Greenwald analyzes some unsurprising news from last week:
The Obama administration's aggressive, full-scale whitewashing of the "war on terror" crimes committed by Bush officials is now complete. Thursday, Attorney General Eric Holder announced the closing without charges of the only two cases under investigation relating to the US torture program: one that resulted in the 2002 death of an Afghan detainee at a secret CIA prison near Kabul, and the other the 2003 death of an Iraqi citizen while in CIA custody at Abu Ghraib. This decision, says the New York Times Friday, "eliminat[es] the last possibility that any criminal charges will be brought as a result of the brutal interrogations carried out by the CIA".
Adam Serwer adds:
[N]ot everyone connected to Bush-era torture has escaped accountability. John Kiriakou, the former CIA official who went public about interrogation techniques like waterboarding, is being prosecuted for disclosing classified information for allegedly assisting defense attorneys who were seeking to identify interrogators who may have tortured their clients. You can torture a detainee in your custody to death and get away with it. You just can't talk about it.
It's a disgusting sign of the collapse of the rule of law among Washington's elites – pioneered by the Obama Justice Department. War crimes are forgiven; leaks revealing war crimes are punished. That the CIA won't face any accountability for actually torturing people to death has now been cemented in a bipartisan way by a craven president who accepted the Nobel Peace Prize while proceding to make a mockery of the Geneva Conventions for four years. Not prosecuting torture – not torture-homicides – is a grotesque violation of Geneva and makes the current president a violator of Geneva. He better not complain when an American soldier is captured and tortured to death. Scott Horton finds one silver lining:
[T]he homicides in question occurred outside of the United States, and are under the criminal-law jurisdiction of several other nations. The Durham investigation appears to have been prolonged for at least eighteen months beyond its actual conclusion in order to provide a pretext to block related foreign criminal investigations. There is now no reason why those proceedings should not go forward. Indeed, a decision by the Holder Justice Department to establish a principle of impunity means, under established international-law concepts, that other prosecutors and courts are now free to proceed.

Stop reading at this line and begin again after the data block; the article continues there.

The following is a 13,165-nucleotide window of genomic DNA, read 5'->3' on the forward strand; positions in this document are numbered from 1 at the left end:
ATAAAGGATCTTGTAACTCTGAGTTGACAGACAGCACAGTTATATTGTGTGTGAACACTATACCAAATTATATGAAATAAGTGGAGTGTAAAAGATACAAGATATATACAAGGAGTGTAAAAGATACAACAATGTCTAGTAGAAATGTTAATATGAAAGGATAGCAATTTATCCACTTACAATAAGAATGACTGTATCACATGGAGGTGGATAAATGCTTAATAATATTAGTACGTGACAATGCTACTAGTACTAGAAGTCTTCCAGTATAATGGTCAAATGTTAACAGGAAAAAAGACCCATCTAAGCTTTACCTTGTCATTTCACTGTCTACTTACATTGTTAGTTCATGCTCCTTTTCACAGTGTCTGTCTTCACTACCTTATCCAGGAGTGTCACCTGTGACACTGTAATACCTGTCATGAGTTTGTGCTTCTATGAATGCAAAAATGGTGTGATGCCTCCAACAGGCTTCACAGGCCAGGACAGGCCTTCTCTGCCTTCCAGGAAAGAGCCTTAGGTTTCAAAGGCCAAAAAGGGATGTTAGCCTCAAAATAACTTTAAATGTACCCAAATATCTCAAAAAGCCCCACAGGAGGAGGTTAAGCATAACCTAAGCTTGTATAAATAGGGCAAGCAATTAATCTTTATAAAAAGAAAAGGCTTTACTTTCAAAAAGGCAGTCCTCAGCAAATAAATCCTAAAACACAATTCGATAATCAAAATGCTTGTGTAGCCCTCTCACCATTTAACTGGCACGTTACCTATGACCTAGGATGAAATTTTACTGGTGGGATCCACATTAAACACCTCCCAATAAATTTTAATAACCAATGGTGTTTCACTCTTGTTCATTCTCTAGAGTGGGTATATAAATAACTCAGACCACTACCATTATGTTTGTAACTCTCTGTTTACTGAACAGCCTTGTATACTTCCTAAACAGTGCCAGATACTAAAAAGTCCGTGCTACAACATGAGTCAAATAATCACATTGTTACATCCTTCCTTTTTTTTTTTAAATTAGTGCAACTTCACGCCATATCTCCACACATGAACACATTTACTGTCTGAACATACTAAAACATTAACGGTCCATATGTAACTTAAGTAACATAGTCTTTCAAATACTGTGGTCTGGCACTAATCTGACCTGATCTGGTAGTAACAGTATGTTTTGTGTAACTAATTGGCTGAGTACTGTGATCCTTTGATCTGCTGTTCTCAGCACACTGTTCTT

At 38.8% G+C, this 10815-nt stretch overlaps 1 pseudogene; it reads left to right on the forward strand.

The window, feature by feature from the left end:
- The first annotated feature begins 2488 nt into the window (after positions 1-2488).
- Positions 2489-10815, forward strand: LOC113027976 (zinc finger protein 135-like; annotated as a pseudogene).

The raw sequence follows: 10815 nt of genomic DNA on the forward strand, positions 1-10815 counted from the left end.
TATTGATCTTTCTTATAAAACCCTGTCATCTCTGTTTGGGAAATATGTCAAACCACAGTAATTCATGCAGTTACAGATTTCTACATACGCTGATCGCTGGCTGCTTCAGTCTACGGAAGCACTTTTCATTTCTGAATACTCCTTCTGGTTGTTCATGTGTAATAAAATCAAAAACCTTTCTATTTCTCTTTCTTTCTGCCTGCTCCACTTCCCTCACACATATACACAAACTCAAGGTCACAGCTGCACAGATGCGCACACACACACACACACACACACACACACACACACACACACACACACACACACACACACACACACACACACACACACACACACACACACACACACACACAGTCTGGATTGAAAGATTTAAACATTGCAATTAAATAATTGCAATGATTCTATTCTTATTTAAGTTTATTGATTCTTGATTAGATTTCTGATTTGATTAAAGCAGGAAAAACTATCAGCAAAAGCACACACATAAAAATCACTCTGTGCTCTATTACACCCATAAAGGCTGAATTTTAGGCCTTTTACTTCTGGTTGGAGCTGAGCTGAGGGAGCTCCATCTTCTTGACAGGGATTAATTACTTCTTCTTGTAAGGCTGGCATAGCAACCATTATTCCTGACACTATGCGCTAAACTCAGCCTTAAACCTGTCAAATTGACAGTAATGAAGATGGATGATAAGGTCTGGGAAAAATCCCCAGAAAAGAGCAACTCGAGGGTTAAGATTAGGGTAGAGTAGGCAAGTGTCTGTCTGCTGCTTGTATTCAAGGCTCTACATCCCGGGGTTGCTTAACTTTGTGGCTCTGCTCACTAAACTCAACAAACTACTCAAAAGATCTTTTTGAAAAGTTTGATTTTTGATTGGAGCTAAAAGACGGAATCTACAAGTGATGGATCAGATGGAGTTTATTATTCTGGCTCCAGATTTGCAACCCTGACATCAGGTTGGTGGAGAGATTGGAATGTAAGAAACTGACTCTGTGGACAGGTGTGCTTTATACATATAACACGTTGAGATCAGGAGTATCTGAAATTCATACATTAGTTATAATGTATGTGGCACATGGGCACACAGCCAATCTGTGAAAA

We need other countries now to proceed. Some other democracies that, unlike the US, actually abide by the rule of law will at some point have to bring these CIA war criminals – and their more culpabe political masters - to justice. Because the rule of law does not apply in America to elite war criminals – (the poor ones are scapegoated). The CIA is a country unto itself – above the law, or rather, in its embrace of torture, way beneath it. We have no real say over it; nor do presidents.
(Photo: The tortured corpse of Manadel- al-Jamadi. From Wiki:
A ghost prisoner who was not logged in the records said he was passive and nervous "like a scared child", and there was reportedly "no need to get physical with him", though an interrogator soon started shouting at him, demanding to know where weapons were hidden … According to Spc. Jason Kenner, an M.P. with the 372nd Military Police Company, al-Jamadi was brought to the prison by U.S. Navy SEALs in good health; Kenner says he saw that al-Jamadi looked extensively bruised when he was brought out of the showers, dead. According to Kenner a "battle" took place among CIA and military interrogators over who should dispose of the body… On May 28, 2005, Navy SEAL Lieutenant Andrew Ledford, the commanding officer of the platoon of SEALs that were accused of inflicting the fatal beating, was acquitted of all responsibility for al-Jamadi's death… Mark Swanner, the CIA interrogator, has faced no charges. In August 2007, Thomas Pappas, the most senior officer present during the interrogation and time of death, was granted immunity in return for his testimony at the court martial of his subordinate Lieutenant Colonel Steven L. Jordan.)
This kind of immunity for the powerful (at the expense of the less culpable and more easily scapegoated underlings) – a message sent down by the war criminals Bush and Cheney and Rumsfeld at the very top – makes me sick to my stomach.